The Kansas City Talking Machine Company And Its "Original" Recordings of 1898

May Hyers

By Tim Gracyk

To the right is a page from a mid-1898 catalog issued by the Kansas City Talking Machine Company. May C. Hyers was the first African-American female to make recordings. Her records were issued as brown wax cylinders, but none are known to have survived. She covered a variety of genres from sentimental favorites, such as "Ben Bolt," to hits of the day, including "Pumpkin Colored Coon" (KCTM cylinder #203). The above image of Hyers was made in the months that record companies began to take notice of a new American musical form, namely ragtime. The words "rag" and "ragtime" were first added to record titles and record catalogs in the summer of 1898.

I have studied two different 1898 catalogs issued by the Kansas City Talking Machine Company. The one duplicated here is from around June 1898, the other being from around August of that year. The differences between the catalogs are fascinating! The company had grown within a few months! For historians of popular music, the most significant difference is that by August (or September) of 1898, the company was adding the word "ragtime" to some titles. This word is absent from the June catalog. The earlier catalog--what I will call the June catalog--refers to the Battle of Manila, which happened on May 1, 1898, but includes no songs from late 1898. That enables me to date the earlier catalog at around June 1898. The later catalog refers to the famous captureof Cuba's San Juan Hill--of Teddy's Rough Riders fame--so I assume it was issued about 2 or 3 months later. Neither catalog refers to events of late 1898 nor to songs composed in late 1898.

It is especially interesting that by mid-1898 the company had recorded dozens of titles sung by an African-American female singer. Her name was May C. Hyers.

The Kansas City Talking Machine Company, with "office and factory" located at 425 Delaware Street, primarily distributed Columbia products, not only pre-recorded brown wax cylinders but the Columbia Eagle ("Clock-work motor...Price $10.00"), the Columbia Graphophone ("larger and more finely finished than the Eagle"), the "New Graphophone Nickel-In-The-Slot Machine" ($20), hearing tubes, "nickel connections," belts, speaking tubes, main springs.

The company also sold Edison products. It lists the "New Standard Phonograph" at $20 ("this is the cheapest genuine Edison Phonograph made"), the Edison Home Phonograph at $30, an Edison Coin-in-the-Slot Phonograph at $50, an Edison Spring Motor Phonograph at $75 ("No electricity...No battery."), and an Edison "M" at $110. Shaved Edison cylinders, "ready for use and packed in cotton and box," cost twenty cents or $2.25 a dozen.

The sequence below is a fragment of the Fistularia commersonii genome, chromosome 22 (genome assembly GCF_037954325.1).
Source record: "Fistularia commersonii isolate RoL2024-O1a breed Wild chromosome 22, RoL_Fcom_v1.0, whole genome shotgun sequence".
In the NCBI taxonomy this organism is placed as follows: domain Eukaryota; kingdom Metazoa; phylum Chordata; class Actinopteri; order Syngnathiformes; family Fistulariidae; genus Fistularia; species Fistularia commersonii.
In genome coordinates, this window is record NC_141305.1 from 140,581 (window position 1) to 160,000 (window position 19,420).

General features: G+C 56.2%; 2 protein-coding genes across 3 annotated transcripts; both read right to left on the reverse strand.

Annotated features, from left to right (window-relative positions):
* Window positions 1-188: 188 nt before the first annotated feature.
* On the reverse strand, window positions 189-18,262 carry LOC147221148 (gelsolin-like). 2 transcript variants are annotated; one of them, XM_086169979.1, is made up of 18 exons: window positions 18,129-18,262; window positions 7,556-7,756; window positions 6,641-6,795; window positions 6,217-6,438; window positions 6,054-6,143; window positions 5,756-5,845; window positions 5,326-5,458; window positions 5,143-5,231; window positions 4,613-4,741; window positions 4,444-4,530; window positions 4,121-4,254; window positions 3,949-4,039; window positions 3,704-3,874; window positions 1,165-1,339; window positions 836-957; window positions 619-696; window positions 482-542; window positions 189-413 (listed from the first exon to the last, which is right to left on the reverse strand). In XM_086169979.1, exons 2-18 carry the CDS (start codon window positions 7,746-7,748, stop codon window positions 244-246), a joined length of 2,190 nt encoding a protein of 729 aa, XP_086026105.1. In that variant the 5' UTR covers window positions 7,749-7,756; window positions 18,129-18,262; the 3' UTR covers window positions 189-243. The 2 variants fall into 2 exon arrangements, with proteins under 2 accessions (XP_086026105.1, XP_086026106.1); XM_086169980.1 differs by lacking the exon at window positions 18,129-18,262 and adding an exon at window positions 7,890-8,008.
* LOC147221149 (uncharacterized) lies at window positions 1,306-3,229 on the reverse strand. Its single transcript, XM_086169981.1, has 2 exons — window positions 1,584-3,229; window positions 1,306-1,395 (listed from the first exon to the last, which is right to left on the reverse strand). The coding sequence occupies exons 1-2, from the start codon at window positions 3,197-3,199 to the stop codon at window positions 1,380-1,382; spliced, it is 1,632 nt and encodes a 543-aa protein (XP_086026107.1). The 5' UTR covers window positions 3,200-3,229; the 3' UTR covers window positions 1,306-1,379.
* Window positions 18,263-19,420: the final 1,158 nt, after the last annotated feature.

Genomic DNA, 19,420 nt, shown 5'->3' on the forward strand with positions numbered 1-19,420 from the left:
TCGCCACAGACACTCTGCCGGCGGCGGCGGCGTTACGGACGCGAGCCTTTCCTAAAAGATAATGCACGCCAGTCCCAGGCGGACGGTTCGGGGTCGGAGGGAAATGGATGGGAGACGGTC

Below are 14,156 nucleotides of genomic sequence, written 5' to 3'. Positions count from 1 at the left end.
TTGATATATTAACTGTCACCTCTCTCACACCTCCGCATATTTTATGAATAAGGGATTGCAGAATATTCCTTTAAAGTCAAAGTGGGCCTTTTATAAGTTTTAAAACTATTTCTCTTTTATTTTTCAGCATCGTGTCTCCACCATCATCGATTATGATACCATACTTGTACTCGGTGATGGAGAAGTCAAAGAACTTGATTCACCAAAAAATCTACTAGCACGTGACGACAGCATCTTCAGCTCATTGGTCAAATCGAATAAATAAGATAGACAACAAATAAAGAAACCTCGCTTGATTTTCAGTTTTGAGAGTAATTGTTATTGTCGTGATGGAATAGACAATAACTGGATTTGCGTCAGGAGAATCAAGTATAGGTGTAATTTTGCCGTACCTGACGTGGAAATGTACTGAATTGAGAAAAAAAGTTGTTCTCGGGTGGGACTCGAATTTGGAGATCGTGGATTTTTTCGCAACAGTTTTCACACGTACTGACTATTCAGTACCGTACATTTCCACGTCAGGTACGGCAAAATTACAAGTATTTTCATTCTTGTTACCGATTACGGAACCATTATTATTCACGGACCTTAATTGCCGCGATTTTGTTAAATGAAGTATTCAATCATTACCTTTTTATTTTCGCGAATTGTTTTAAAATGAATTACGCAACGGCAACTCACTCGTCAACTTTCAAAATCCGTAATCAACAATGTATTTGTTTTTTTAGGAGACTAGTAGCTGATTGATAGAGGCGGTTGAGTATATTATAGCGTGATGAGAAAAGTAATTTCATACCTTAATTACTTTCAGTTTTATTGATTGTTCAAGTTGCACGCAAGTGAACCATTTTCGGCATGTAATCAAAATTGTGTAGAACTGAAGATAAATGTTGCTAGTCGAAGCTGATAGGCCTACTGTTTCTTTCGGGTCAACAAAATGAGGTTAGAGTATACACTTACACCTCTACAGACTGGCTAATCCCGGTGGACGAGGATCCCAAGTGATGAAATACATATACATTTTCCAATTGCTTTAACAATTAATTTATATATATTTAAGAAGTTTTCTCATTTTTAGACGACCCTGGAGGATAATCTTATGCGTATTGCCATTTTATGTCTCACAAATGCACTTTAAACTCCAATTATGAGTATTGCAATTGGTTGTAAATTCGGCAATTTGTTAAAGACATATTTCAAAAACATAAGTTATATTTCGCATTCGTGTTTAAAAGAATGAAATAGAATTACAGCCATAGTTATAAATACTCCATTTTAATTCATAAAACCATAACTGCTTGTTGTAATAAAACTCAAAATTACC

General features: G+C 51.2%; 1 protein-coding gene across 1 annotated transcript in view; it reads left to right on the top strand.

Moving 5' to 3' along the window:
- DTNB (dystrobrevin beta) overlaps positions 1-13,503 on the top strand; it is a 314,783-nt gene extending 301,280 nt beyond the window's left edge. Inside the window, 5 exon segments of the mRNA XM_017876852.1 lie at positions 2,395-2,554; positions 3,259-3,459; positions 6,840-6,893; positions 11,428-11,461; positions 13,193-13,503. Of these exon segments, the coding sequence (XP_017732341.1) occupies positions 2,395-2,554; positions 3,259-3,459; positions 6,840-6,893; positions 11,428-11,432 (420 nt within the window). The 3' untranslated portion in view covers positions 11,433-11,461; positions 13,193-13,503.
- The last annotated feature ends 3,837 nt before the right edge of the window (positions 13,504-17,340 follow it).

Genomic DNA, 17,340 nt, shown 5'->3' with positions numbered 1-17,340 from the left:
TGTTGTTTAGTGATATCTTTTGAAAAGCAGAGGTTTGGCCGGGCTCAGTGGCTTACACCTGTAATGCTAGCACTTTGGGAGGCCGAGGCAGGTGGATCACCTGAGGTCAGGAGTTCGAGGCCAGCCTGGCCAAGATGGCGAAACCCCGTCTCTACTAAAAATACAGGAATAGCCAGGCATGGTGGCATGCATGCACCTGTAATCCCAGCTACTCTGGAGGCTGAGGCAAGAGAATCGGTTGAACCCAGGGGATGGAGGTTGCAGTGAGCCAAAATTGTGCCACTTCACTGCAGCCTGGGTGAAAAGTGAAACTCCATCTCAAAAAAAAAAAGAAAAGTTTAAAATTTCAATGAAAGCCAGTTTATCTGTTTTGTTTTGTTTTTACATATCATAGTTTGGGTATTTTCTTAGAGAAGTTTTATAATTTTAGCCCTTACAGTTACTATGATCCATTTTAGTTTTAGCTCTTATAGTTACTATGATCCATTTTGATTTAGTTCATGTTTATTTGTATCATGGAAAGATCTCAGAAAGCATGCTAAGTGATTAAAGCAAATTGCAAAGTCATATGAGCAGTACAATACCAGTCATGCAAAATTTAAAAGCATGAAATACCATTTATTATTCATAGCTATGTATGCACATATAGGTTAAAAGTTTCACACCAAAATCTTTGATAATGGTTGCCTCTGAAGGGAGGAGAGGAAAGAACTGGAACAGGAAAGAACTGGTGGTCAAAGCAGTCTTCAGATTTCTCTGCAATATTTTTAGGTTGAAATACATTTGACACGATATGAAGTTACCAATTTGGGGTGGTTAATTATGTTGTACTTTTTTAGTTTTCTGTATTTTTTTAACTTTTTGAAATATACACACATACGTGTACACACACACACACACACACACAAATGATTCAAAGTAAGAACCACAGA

Kansas City Talking Machine Company

At this time hearing tubes were still being used, though horn machines were also available. In announcing female comic singer May C. Hyers, the catalog states, "These records have been made by the use of a new process which we control exclusively and they possess the sweetness of voice which is so lacking in many records made by the female voice. They are suitable for either horn or tube use, as the enunciation is perfect."

A page giving ordering instructions states, "Our records are all originals and we ask all to be very specific and state whether they wish the records for horn or tube use. We can then fill orders intelligently, as we have records so loud that they could not be used for tube use with satisfaction, as they can be heard with the horn several blocks away."

Most importantly, the company made and sold its own recordings, over a thousand titles. These cylinders recorded in Kansas City sold for fifty cents, or a dozen for five dollars. The catalog states, "All records with our announcement on and bought direct from us are fully warranted to be originals and not duplicates" (emphasis added). The catalog states, "[W]e have no agents."

A few of these cylinders exist today, and announcements do indeed identify them as Kansas City Talking Machine Company products. Chuck Haddix of the Marr Sound Archives at the University of Missouri-Kansas City, knowing my interest, sent a cassette of six cylinders issued by the company. From various auction lists, I know that other K.C.T.M.C. cylinders have survived.

Hattie Nevada, a song-writer and mezzo soprano, is one artist whose cylinders were sold by the Kansas City Talking Machine Company and perhaps by no other company in the nation. Deakins reports in Cylinder Records that she was married to Frank H. Woodbury, who founded the company in 1897. This is the same Woodbury mentioned in the March 1910 issue of Edison Phonograph Monthly, which gives a list of injunctions granted in restraint of price cutting. EPN names the case involving Woodbury as "Edison Phonograph Co. and National Phonograph Co. vs. Frank H. Woodbury, U.S. Circuit Court, Western District of Missouri, Western Division." When this particular injunction was handed down is not stated. (The October 1914 issue of EPN profiles The Phonograph Company of Kansas City, but this is a different outfit.)

From a researcher named Harland McWilliams, who knew the son of Hattie Nevada and Frank H. Woodbury, Deakins learned about the company's origins. Deakins also learned about the company from an artist who had decades earlier "made whistling selections" for the company. Deakins does not name the artist but this must be George C. Fultz.